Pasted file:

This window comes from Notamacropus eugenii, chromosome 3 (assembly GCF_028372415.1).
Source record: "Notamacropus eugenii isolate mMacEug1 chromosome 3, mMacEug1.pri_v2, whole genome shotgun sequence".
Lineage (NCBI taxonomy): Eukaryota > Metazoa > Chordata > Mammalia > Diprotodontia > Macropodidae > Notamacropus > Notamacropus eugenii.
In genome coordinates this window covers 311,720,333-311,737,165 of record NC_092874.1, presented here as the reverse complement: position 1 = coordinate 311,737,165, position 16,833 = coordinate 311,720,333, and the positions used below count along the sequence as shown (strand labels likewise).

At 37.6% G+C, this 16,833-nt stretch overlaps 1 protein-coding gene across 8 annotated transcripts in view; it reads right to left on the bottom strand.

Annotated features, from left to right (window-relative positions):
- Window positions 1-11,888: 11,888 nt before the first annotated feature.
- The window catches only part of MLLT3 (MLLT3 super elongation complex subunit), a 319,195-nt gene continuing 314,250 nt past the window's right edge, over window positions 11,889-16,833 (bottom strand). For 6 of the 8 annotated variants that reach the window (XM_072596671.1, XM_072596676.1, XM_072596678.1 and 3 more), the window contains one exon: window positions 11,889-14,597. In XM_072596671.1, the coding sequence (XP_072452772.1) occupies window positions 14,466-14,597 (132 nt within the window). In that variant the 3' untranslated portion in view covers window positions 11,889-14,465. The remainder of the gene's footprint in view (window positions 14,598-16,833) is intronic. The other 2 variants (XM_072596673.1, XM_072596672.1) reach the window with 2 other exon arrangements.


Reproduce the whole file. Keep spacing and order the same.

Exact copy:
This window comes from Notamacropus eugenii, chromosome 3 (assembly GCF_028372415.1).
Source record: "Notamacropus eugenii isolate mMacEug1 chromosome 3, mMacEug1.pri_v2, whole genome shotgun sequence".
Lineage (NCBI taxonomy): Eukaryota > Metazoa > Chordata > Mammalia > Diprotodontia > Macropodidae > Notamacropus > Notamacropus eugenii.
In genome coordinates this window covers 311,720,333-311,737,165 of record NC_092874.1, presented here as the reverse complement: position 1 = coordinate 311,737,165, position 16,833 = coordinate 311,720,333, and the positions used below count along the sequence as shown (strand labels likewise).

At 37.6% G+C, this 16,833-nt stretch overlaps 1 protein-coding gene across 8 annotated transcripts in view; it reads right to left on the bottom strand.

Annotated features, from left to right (window-relative positions):
- Window positions 1-11,888: 11,888 nt before the first annotated feature.
- The window catches only part of MLLT3 (MLLT3 super elongation complex subunit), a 319,195-nt gene continuing 314,250 nt past the window's right edge, over window positions 11,889-16,833 (bottom strand). For 6 of the 8 annotated variants that reach the window (XM_072596671.1, XM_072596676.1, XM_072596678.1 and 3 more), the window contains one exon: window positions 11,889-14,597. In XM_072596671.1, the coding sequence (XP_072452772.1) occupies window positions 14,466-14,597 (132 nt within the window). In that variant the 3' untranslated portion in view covers window positions 11,889-14,465. The remainder of the gene's footprint in view (window positions 14,598-16,833) is intronic. The other 2 variants (XM_072596673.1, XM_072596672.1) reach the window with 2 other exon arrangements.